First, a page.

‘Screeching U-turn’ by Scottish government over controversial short-lets regulation

New laws to regulate short-term lets in Scotland have been delayed so the Scottish government can draw up draft guidance.

It has withdrawn legislation for a new licensing scheme to regulate the sector after some MSPs on Holyrood’s local government committee questioned how it would work in practice.

Tourism and hospitality leaders had also called for plans to be halted amid the Covid-19 crisis, labelling them not fit for purpose and a threat to the economy.

The scheme aims to address growing concerns from local residents about the rapid growth of Airbnb-style holiday lets and their impact on communities and rents.

Local authorities could establish designated areas where planning permission was needed before properties were rented out, while it also includes safety requirements for all short-term lets.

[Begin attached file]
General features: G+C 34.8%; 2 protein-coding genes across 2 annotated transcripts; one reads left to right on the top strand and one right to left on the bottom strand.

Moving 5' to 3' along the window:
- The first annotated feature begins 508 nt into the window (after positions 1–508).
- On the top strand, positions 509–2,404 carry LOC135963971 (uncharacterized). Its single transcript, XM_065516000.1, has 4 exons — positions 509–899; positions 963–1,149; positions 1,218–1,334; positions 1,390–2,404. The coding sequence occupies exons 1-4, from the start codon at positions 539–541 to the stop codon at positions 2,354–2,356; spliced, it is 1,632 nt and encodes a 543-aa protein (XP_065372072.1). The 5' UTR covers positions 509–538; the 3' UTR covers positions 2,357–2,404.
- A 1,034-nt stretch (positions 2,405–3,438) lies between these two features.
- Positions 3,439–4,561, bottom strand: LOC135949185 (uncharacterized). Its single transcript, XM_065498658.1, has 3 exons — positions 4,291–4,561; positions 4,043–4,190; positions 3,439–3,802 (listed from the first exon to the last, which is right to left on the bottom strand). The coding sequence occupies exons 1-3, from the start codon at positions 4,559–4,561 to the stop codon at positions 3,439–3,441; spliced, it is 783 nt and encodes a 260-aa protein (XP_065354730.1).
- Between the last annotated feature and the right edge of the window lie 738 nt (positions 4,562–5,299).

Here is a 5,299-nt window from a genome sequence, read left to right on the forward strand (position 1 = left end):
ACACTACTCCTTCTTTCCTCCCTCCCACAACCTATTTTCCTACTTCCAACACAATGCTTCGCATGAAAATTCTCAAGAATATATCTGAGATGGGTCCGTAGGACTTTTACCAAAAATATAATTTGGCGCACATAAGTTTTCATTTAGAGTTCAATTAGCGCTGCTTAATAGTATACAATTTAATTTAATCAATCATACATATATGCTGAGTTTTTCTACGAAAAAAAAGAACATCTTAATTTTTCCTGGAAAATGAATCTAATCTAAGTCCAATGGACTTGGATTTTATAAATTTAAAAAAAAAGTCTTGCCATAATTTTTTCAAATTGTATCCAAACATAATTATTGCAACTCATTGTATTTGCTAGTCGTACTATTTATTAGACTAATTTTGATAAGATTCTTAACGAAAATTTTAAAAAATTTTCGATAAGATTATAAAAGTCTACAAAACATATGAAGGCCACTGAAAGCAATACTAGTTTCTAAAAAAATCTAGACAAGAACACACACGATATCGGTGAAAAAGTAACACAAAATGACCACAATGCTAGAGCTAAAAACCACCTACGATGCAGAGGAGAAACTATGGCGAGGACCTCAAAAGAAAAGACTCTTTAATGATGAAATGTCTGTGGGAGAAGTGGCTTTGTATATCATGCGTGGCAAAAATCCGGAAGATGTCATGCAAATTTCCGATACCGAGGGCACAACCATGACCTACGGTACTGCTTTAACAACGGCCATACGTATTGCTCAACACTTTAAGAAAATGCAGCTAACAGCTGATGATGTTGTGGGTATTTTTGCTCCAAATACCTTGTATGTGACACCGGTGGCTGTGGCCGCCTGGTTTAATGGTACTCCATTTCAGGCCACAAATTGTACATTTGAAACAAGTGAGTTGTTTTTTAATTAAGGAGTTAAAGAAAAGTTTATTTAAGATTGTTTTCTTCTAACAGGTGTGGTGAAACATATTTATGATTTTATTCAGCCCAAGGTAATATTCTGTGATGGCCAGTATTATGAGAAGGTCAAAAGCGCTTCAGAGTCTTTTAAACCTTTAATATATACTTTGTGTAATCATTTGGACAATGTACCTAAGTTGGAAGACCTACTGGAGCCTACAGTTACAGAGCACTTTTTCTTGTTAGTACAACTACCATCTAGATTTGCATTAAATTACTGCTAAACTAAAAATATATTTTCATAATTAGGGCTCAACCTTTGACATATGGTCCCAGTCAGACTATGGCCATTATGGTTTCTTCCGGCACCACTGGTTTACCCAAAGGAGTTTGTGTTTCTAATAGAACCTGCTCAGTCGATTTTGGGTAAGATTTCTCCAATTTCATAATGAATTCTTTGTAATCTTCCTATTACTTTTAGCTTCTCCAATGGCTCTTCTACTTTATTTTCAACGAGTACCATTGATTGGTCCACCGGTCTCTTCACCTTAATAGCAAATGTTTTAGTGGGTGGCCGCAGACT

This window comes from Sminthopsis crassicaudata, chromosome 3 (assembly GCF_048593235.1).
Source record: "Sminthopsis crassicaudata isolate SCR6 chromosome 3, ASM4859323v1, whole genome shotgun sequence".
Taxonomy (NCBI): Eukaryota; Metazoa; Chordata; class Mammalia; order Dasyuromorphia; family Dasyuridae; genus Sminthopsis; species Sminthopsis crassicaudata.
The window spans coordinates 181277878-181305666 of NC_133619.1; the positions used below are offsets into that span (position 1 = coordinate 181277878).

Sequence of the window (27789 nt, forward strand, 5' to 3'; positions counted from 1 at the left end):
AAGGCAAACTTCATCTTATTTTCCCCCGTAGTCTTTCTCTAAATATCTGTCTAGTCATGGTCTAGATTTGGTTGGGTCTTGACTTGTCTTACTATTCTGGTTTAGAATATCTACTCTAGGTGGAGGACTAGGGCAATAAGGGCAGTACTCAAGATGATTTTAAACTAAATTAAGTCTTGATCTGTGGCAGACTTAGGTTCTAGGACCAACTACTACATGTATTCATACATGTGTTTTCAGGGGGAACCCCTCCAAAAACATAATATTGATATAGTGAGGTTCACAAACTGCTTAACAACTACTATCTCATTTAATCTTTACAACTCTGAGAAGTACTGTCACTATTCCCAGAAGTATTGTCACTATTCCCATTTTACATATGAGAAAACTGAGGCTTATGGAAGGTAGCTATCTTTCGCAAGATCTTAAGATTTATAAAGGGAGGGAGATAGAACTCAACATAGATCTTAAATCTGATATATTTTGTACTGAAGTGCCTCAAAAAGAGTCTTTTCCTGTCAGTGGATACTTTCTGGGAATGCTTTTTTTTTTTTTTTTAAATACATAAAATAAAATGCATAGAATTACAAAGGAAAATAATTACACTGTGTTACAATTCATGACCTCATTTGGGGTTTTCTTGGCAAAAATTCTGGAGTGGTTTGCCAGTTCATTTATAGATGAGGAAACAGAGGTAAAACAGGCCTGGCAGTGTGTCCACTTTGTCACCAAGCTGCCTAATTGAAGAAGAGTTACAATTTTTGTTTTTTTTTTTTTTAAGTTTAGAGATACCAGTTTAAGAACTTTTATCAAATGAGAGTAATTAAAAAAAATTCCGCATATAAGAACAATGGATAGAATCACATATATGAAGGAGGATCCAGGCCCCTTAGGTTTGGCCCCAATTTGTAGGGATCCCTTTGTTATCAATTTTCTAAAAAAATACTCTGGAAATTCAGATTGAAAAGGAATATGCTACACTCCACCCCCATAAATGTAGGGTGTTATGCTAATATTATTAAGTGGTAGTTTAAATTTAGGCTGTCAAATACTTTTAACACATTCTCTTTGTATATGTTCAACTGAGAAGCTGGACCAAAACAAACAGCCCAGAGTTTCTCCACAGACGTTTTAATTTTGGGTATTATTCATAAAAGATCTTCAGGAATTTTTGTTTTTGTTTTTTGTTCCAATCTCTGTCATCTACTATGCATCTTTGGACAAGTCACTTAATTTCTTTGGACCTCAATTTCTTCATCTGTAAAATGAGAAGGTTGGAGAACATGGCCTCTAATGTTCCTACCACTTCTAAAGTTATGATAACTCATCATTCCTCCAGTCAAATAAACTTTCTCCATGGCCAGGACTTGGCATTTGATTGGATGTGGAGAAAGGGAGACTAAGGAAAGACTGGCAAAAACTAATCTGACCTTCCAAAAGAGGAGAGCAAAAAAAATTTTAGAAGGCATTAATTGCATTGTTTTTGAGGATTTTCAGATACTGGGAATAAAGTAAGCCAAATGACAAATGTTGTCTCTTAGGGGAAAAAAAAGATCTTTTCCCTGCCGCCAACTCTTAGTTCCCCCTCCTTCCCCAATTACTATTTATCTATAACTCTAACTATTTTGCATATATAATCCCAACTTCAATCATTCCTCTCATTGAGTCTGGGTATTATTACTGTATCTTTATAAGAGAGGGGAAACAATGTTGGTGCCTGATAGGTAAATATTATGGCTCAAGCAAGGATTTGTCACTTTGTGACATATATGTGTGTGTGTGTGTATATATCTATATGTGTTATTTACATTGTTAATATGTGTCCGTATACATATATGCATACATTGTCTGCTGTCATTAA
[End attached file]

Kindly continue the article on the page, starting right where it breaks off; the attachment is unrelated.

‘Timetable change’

The Scottish government insists its proposals and overall timetable haven’t changed; it plans to put a new law before parliament after May’s election and, if passed, local authorities would have until 1st April 2022 to establish a scheme and existing hosts would have until 1st April 2023 to apply.

A working group is to help develop the new guidance which ministers say will help provide reassurance for operators and hosts.

Labour opposition MPs have labelled the SNP’s decision a “screeching U-turn” and say the plans risked unjustly penalising the tourism sector and over-burdening local councils.

Groups including the Association of Scottish Self-Caterers have also welcomed the news.

However, Housing Minister Kevin Stewart (left) insists the legislation will be reconsidered in parallel with draft guidance to address raised concerns.

He adds: “I want the licensing scheme to be as efficient and effective as possible in ensuring the safety of guests and residents, and to provide local authorities with the powers to balance community concerns with wider economic and tourism interests.”

Read more about Airbnb in Scotland.

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